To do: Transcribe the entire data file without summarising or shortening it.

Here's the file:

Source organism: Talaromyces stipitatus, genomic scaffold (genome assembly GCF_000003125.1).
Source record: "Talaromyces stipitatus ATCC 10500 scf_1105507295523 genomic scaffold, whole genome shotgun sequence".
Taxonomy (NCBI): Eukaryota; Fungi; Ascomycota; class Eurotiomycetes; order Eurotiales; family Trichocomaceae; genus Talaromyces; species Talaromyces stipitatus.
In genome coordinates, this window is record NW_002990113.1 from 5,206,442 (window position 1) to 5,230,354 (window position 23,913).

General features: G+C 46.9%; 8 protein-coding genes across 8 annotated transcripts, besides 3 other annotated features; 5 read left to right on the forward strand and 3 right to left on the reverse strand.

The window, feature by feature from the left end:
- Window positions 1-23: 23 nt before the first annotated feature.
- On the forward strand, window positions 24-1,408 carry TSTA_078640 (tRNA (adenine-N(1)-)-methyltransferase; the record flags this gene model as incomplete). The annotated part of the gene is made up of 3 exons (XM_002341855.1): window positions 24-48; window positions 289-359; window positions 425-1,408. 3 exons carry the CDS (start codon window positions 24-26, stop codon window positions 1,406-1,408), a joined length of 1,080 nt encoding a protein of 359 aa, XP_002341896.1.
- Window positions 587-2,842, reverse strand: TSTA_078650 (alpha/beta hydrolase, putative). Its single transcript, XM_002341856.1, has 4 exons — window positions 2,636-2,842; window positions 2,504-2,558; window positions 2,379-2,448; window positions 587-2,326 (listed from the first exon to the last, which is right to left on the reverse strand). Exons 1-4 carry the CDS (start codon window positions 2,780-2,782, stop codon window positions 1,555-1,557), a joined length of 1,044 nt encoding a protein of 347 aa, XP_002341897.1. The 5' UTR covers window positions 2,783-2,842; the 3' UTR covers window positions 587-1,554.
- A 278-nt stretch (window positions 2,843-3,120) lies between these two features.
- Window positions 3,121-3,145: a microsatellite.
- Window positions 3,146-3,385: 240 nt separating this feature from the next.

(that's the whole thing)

Source organism: Talaromyces stipitatus, genomic scaffold (genome assembly GCF_000003125.1).
Source record: "Talaromyces stipitatus ATCC 10500 scf_1105507295523 genomic scaffold, whole genome shotgun sequence".
Taxonomy (NCBI): Eukaryota; Fungi; Ascomycota; class Eurotiomycetes; order Eurotiales; family Trichocomaceae; genus Talaromyces; species Talaromyces stipitatus.
In genome coordinates, this window is record NW_002990113.1 from 5,206,442 (window position 1) to 5,230,354 (window position 23,913).

General features: G+C 46.9%; 8 protein-coding genes across 8 annotated transcripts, besides 3 other annotated features; 5 read left to right on the forward strand and 3 right to left on the reverse strand.

The window, feature by feature from the left end:
- Window positions 1-23: 23 nt before the first annotated feature.
- On the forward strand, window positions 24-1,408 carry TSTA_078640 (tRNA (adenine-N(1)-)-methyltransferase; the record flags this gene model as incomplete). The annotated part of the gene is made up of 3 exons (XM_002341855.1): window positions 24-48; window positions 289-359; window positions 425-1,408. 3 exons carry the CDS (start codon window positions 24-26, stop codon window positions 1,406-1,408), a joined length of 1,080 nt encoding a protein of 359 aa, XP_002341896.1.
- Window positions 587-2,842, reverse strand: TSTA_078650 (alpha/beta hydrolase, putative). Its single transcript, XM_002341856.1, has 4 exons — window positions 2,636-2,842; window positions 2,504-2,558; window positions 2,379-2,448; window positions 587-2,326 (listed from the first exon to the last, which is right to left on the reverse strand). Exons 1-4 carry the CDS (start codon window positions 2,780-2,782, stop codon window positions 1,555-1,557), a joined length of 1,044 nt encoding a protein of 347 aa, XP_002341897.1. The 5' UTR covers window positions 2,783-2,842; the 3' UTR covers window positions 587-1,554.
- A 278-nt stretch (window positions 2,843-3,120) lies between these two features.
- Window positions 3,121-3,145: a microsatellite.
- Window positions 3,146-3,385: 240 nt separating this feature from the next.